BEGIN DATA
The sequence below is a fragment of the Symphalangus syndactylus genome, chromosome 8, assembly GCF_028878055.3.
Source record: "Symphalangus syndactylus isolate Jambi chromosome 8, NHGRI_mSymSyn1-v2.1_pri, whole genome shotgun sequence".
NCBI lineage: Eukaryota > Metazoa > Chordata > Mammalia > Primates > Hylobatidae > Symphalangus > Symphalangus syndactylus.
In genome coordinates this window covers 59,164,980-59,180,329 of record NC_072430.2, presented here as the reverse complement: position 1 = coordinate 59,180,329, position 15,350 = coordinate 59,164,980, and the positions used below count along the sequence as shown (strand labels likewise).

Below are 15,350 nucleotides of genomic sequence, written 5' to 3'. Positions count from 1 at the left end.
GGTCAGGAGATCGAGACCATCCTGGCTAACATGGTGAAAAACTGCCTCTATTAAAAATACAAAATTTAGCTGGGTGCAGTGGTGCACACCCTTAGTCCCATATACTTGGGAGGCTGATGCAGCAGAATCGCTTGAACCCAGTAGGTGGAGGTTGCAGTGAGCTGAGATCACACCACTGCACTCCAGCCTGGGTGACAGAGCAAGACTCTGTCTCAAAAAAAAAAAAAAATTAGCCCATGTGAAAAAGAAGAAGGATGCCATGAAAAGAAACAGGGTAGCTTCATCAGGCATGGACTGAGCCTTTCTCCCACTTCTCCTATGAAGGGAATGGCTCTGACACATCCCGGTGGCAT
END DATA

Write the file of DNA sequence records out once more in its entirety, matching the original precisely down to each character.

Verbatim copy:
The sequence below is a fragment of the Symphalangus syndactylus genome, chromosome 8, assembly GCF_028878055.3.
Source record: "Symphalangus syndactylus isolate Jambi chromosome 8, NHGRI_mSymSyn1-v2.1_pri, whole genome shotgun sequence".
NCBI lineage: Eukaryota > Metazoa > Chordata > Mammalia > Primates > Hylobatidae > Symphalangus > Symphalangus syndactylus.
In genome coordinates this window covers 59,164,980-59,180,329 of record NC_072430.2, presented here as the reverse complement: position 1 = coordinate 59,180,329, position 15,350 = coordinate 59,164,980, and the positions used below count along the sequence as shown (strand labels likewise).

Below are 15,350 nucleotides of genomic sequence, written 5' to 3'. Positions count from 1 at the left end.
GGTCAGGAGATCGAGACCATCCTGGCTAACATGGTGAAAAACTGCCTCTATTAAAAATACAAAATTTAGCTGGGTGCAGTGGTGCACACCCTTAGTCCCATATACTTGGGAGGCTGATGCAGCAGAATCGCTTGAACCCAGTAGGTGGAGGTTGCAGTGAGCTGAGATCACACCACTGCACTCCAGCCTGGGTGACAGAGCAAGACTCTGTCTCAAAAAAAAAAAAAAATTAGCCCATGTGAAAAAGAAGAAGGATGCCATGAAAAGAAACAGGGTAGCTTCATCAGGCATGGACTGAGCCTTTCTCCCACTTCTCCTATGAAGGGAATGGCTCTGACACATCCCGGTGGCAT